Interstitial lung disease in polymyositis and dermatomyositis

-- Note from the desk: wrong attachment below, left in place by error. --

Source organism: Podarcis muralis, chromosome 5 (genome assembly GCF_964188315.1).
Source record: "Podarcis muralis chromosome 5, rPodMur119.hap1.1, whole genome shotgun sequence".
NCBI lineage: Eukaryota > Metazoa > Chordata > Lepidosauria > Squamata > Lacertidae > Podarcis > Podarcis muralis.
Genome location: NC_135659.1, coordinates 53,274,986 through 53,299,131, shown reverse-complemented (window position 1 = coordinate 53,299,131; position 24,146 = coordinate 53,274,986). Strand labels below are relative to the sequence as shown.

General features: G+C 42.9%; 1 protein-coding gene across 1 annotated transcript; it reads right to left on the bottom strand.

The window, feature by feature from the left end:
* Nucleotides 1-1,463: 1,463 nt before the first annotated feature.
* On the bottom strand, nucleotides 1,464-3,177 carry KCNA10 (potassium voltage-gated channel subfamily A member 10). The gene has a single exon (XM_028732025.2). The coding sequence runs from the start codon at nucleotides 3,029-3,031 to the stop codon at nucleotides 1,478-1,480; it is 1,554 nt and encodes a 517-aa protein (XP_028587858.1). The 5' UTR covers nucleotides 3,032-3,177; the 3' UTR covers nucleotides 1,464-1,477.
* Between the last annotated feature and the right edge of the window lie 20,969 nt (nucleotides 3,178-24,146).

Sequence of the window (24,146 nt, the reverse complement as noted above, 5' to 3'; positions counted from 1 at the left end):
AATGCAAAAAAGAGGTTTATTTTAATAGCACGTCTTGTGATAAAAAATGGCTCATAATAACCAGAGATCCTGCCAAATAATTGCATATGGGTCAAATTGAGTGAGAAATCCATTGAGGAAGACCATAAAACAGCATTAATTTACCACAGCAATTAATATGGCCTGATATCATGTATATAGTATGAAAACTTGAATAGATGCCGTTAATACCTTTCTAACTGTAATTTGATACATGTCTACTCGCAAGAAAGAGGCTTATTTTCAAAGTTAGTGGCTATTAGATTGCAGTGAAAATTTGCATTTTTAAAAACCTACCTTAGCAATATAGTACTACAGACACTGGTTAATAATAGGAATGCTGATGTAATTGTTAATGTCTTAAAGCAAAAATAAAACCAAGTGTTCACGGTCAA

Sammanfattning: Polymyositis and dermatomyositis are rare disease entities affecting skeletal muscle and other organs such as the lungs. Interstitial lung disease (ILD) is increasingly recognized as a serious complication of poly-/dermatomyositis. The reported prevalence of pulmonary involvement varies widely due to use of different clinical, radiological, functional and pathological criteria. The etiology and pathogenesis of myositis as well as myositisassociated ILD are still unclear and it is not known when during the course of disease ILD develops. Infiltration of T cells and macrophages in the muscle tissue suggests an important role of T cell-mediated immunity in the pathogenesis of the diseases. It is still unknown which antigen these cells recognize and which cytokines are important in the inflammatory process. The role of autoantibodies in disease mechanisms of myositis is also not clear. In order to establish the prevalence, characteristics and the course of myositis associated ILD, as well as putatively relevant pathogenetic factors we investigated an unselected group of patients with newly diagnosed poly-/dermatomyositis using chest radiography/ high resolution tomography and pulmonary function tests. Furthermore, we investigated T cell receptor (TCR) V gene usage in bronchoalveolar lavage (BAL), muscle biopsy and peripheral blood T cells by using T cell specific monoclonal antibodies. Moreover, we analyzed the relationship between presence of ILD-related autoantibodies, genotype and balance between serum levels of cytokines suggested to be involved in the disease (tumor necrosis factor (TNF), interleukin (IL)-10). ILD, defined by radiographic changes and/or restrictive ventilatory impairment, was recorded in up to 79% of the patients. The number of patients with ILD had been even higher with the use of bronchoscopy and BAL, as alveolitis was also evident in patients without evidence of ILD through radiographic examinations or lung function tests. Arthritis and positive anti-Jo-1 autoantibodies were more common in ILD-patients than in patients without ILD. The course of myositis-associated ILD varied. In most cases pulmonary function tests stabilized, improved or even normalized after initiation of immunosuppressive therapy. A common targeted antigen in muscle and lung tissue was suggested by a restricted TCR BV gene usage in the lungs and muscle. The presence of anti-Jo-1 antibodies and antiRo52 antibodies was associated with higher TNF/IL-10 ratios in myositis patients and this ratio seemed to have a genetic basis, thus suggesting a role of genes as a predisposing factor for ILD. In conclusion, ILD is a common manifestation of myositis. We propose that all newly diagnosed patients, regardless of pulmonary symptoms, should be screened for ILD by physical examination, chest radiographic examination, lung function tests and screening for anti-Jo-1 antibodies in order to identify patients with ILD early in the course of disease, when it is likely that the clinical course may improve by immunosuppressive treatment. Restricted TCR BV usage in the lungs and muscle make it important to include the lungs in the search for etiology of myositis. Patients with anti-Jo-1 antibodies have a high risk for developing ILD. This could be genetically determined, mediated through altered cytokine production. An increased knowledge concerning the pathogenesis will hopefully make it possible to develop more selective therapies for myositis patients.
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